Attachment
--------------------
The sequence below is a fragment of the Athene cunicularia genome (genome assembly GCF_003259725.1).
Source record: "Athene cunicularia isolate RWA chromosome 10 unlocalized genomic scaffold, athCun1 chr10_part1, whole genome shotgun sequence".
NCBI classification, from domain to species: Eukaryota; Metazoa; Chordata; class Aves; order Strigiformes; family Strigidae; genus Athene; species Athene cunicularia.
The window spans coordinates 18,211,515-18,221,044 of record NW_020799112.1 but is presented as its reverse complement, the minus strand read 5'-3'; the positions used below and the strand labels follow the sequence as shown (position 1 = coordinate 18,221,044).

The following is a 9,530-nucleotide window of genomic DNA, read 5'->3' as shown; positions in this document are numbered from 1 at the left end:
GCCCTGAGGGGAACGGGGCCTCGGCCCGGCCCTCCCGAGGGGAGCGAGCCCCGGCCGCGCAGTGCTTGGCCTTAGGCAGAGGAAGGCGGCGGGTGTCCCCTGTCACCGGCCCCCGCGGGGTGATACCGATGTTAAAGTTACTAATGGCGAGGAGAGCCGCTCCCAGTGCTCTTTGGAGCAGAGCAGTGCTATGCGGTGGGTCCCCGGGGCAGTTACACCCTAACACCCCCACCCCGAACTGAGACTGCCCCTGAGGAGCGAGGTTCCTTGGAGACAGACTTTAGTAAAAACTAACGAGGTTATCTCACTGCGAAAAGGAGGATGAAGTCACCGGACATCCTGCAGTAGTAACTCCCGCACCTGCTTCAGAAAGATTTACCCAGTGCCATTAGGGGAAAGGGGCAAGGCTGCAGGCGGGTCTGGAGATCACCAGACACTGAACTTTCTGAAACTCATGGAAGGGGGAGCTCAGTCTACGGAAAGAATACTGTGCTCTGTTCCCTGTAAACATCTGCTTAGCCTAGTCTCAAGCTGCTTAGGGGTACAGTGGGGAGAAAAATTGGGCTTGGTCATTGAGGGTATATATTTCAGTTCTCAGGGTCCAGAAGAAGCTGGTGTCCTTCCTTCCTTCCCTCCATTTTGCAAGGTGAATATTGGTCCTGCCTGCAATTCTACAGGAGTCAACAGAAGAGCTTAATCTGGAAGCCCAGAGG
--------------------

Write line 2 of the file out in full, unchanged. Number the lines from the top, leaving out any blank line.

Source record: "Athene cunicularia isolate RWA chromosome 10 unlocalized genomic scaffold, athCun1 chr10_part1, whole genome shotgun sequence".